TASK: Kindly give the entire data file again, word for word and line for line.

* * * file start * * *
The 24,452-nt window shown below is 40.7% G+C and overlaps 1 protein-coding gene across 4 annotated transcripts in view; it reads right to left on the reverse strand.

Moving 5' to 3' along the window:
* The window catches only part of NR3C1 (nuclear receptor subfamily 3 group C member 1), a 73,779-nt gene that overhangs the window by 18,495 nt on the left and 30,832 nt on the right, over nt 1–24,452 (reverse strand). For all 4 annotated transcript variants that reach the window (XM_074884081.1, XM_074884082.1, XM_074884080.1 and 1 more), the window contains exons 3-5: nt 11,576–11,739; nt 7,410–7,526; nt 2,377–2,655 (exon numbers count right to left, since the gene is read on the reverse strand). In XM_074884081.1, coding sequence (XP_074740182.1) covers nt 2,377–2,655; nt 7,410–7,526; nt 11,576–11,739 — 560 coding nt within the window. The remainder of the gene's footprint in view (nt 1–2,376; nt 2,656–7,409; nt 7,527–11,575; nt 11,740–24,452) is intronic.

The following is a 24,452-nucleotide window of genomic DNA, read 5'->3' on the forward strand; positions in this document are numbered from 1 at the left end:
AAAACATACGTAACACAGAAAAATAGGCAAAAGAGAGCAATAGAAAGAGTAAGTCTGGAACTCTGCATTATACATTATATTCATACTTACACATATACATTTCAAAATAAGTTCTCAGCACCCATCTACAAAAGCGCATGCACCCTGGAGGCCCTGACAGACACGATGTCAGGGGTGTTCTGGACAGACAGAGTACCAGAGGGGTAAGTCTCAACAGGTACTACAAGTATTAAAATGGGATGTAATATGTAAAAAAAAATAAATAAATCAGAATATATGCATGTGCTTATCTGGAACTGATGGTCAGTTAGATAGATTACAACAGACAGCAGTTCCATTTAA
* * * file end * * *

The 24,452-nt window shown below is 40.7% G+C and overlaps 1 protein-coding gene across 4 annotated transcripts in view; it reads right to left on the reverse strand.

Moving 5' to 3' along the window:
* The window catches only part of NR3C1 (nuclear receptor subfamily 3 group C member 1), a 73,779-nt gene that overhangs the window by 18,495 nt on the left and 30,832 nt on the right, over nt 1–24,452 (reverse strand). For all 4 annotated transcript variants that reach the window (XM_074884081.1, XM_074884082.1, XM_074884080.1 and 1 more), the window contains exons 3-5: nt 11,576–11,739; nt 7,410–7,526; nt 2,377–2,655 (exon numbers count right to left, since the gene is read on the reverse strand). In XM_074884081.1, coding sequence (XP_074740182.1) covers nt 2,377–2,655; nt 7,410–7,526; nt 11,576–11,739 — 560 coding nt within the window. The remainder of the gene's footprint in view (nt 1–2,376; nt 2,656–7,409; nt 7,527–11,575; nt 11,740–24,452) is intronic.

The following is a 24,452-nucleotide window of genomic DNA, read 5'->3' on the forward strand; positions in this document are numbered from 1 at the left end:
AAAACATACGTAACACAGAAAAATAGGCAAAAGAGAGCAATAGAAAGAGTAAGTCTGGAACTCTGCATTATACATTATATTCATACTTACACATATACATTTCAAAATAAGTTCTCAGCACCCATCTACAAAAGCGCATGCACCCTGGAGGCCCTGACAGACACGATGTCAGGGGTGTTCTGGACAGACAGAGTACCAGAGGGGTAAGTCTCAACAGGTACTACAAGTATTAAAATGGGATGTAATATGTAAAAAAAAATAAATAAATCAGAATATATGCATGTGCTTATCTGGAACTGATGGTCAGTTAGATAGATTACAACAGACAGCAGTTCCATTTAA